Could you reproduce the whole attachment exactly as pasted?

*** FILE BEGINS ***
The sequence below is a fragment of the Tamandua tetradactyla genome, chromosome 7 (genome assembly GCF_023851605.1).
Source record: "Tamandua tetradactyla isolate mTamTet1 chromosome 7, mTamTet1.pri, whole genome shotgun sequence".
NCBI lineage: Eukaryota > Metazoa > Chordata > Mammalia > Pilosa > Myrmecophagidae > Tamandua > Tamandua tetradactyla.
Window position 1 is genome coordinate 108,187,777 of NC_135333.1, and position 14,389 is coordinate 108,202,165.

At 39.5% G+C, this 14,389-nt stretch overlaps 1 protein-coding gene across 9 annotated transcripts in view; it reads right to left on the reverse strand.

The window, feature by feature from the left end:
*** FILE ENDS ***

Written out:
The sequence below is a fragment of the Tamandua tetradactyla genome, chromosome 7 (genome assembly GCF_023851605.1).
Source record: "Tamandua tetradactyla isolate mTamTet1 chromosome 7, mTamTet1.pri, whole genome shotgun sequence".
NCBI lineage: Eukaryota > Metazoa > Chordata > Mammalia > Pilosa > Myrmecophagidae > Tamandua > Tamandua tetradactyla.
Window position 1 is genome coordinate 108,187,777 of NC_135333.1, and position 14,389 is coordinate 108,202,165.

At 39.5% G+C, this 14,389-nt stretch overlaps 1 protein-coding gene across 9 annotated transcripts in view; it reads right to left on the reverse strand.

The window, feature by feature from the left end: